Revisiting Rancho Encantado
The spa at Rancho Encantado yesterday
Winter in Santa Fe is all about staying warm despite the snow and ice glistening on adobe walls, crunching underfoot, and the temperatures dipping down to six and seven degrees. Souper Bowl XIX, where chefs compete for best soup awards, is gearing up for January 26. The usual suspects should get ready for some steep competition from two awesome new chefs in town: executive chef Andrew Cooper and sous chef Keith Smutny at Four Seasons Resort Rancho Encantado (try their chile rellenos).
I’ve loved Rancho Encantado since I first came to Santa Fe to work on the Filmmaking in New Mexico special issue for The Hollywood Reporter years ago. The dude ranch’s founder and then owner Betty Egan reminded us of Barbara Stanwyck in "The Big Valley"– – a commanding cowgirl in jeans and Western boots who was just as at ease on horseback as at an entertainment business reception. She encouraged me to move here. I bought my horse Ryo from a wrangler at Rancho Encantado, and boarded him at Rancho Encantado for years, embarking on exhilarating rides into the Sangre de Cristos. He was a tough little mustang, and made me braver. And then there were the tranquil hours in the barn spent grooming him as the ravens cawed outside. Of course Ryo and I also had fabulous times in Malibu when we lived in LA, riding year-round through groves of sycamores where we often sighted deer darting through the foliage.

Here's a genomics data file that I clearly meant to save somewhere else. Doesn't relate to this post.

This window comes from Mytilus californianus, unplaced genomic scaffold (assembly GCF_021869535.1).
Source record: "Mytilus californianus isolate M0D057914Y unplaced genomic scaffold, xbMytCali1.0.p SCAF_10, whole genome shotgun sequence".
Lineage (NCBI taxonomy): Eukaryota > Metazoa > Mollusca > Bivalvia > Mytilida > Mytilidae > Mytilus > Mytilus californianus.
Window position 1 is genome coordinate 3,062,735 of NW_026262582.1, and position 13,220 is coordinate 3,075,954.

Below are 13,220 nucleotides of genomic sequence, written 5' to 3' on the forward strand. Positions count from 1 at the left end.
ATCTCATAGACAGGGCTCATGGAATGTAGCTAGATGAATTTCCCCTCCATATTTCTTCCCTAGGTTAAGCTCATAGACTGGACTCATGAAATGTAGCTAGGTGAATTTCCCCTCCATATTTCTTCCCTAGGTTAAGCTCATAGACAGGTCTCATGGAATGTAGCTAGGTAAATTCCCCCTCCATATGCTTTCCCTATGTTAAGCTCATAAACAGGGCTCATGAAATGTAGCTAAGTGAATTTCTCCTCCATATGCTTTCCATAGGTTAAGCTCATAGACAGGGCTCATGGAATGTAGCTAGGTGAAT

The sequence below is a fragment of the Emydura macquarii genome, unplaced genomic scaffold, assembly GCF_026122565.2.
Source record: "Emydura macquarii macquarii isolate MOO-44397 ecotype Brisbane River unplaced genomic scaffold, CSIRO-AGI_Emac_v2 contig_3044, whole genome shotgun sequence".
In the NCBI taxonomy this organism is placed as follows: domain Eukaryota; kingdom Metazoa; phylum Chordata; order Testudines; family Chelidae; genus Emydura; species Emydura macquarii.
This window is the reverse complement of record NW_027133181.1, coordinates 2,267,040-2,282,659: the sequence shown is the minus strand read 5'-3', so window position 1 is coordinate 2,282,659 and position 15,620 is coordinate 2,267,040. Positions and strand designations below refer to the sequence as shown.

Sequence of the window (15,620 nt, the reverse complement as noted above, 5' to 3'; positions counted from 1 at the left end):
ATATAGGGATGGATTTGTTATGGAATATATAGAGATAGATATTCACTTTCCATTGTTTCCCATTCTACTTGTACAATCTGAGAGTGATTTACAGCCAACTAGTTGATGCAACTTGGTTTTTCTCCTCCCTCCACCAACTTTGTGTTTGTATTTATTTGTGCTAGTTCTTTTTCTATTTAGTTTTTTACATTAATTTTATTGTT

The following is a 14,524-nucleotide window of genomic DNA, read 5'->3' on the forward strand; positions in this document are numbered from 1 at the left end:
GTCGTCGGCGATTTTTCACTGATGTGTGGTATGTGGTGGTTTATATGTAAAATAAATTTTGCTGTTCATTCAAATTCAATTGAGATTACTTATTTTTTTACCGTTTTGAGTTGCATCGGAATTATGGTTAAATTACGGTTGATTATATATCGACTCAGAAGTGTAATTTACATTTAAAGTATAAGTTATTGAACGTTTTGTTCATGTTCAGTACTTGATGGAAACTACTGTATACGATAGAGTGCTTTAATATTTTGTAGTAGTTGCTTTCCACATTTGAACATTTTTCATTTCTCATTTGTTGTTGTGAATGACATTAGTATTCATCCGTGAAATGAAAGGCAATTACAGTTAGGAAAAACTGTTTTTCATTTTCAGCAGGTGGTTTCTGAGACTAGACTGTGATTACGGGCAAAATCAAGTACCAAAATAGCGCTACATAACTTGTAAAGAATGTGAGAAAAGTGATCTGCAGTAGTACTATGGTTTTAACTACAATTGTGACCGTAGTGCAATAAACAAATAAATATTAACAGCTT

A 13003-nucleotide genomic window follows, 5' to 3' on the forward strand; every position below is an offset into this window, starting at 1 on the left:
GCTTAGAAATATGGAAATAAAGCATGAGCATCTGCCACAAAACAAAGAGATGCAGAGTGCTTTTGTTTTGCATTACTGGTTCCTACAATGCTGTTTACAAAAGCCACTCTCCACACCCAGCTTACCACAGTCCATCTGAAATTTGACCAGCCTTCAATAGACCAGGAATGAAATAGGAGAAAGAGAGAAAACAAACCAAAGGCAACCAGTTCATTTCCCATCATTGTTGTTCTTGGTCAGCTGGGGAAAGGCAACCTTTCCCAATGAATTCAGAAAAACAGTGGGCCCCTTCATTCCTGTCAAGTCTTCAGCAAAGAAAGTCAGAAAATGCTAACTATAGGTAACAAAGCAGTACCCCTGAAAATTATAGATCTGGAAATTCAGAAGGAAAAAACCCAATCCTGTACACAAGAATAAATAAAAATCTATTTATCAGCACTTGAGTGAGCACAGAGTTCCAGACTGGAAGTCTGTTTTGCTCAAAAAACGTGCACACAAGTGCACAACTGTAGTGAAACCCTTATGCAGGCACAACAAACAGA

Yesterday I was back at Rancho Encantado, which is now the posh Four Seasons Resort Rancho Encantado (http://www.fourseasons.com/santafe/). It's as gorgeous as ever – – 57 acres of pristine mountain foothills dotted with piñon pine and juniper trees, casitas sprinkled between the trees. Even though the architecture is now more contemporary than Western dude ranch, the ravens still fly through and the resort still exudes serenity, especially in the fabulous spa, where I had a Sacred Stone massage that sent me over the moon – – grounding, soothing, and healing. In the locker room afterwards, I chatted with a local who has a spa membership. "I come here almost every day. I work out in the fitness room, take a sauna or steam, have some apricots and pecans in the warming room, and meet the nicest people. It's a special place," she said. So true.
Leave a Reply.
Above: My mustang Ryo in Tesuque, NM. Our barn owner in Malibu described him as Ghandi-esque because Ryo didn't fight for the best feed bin like the other horses. When Ryo died in Tesuque, I turned on my car radio to hear John Lennon singing "Imagine"... that was Ryo "living life in peace."
PHOTOS BY WOLF SCHNEIDER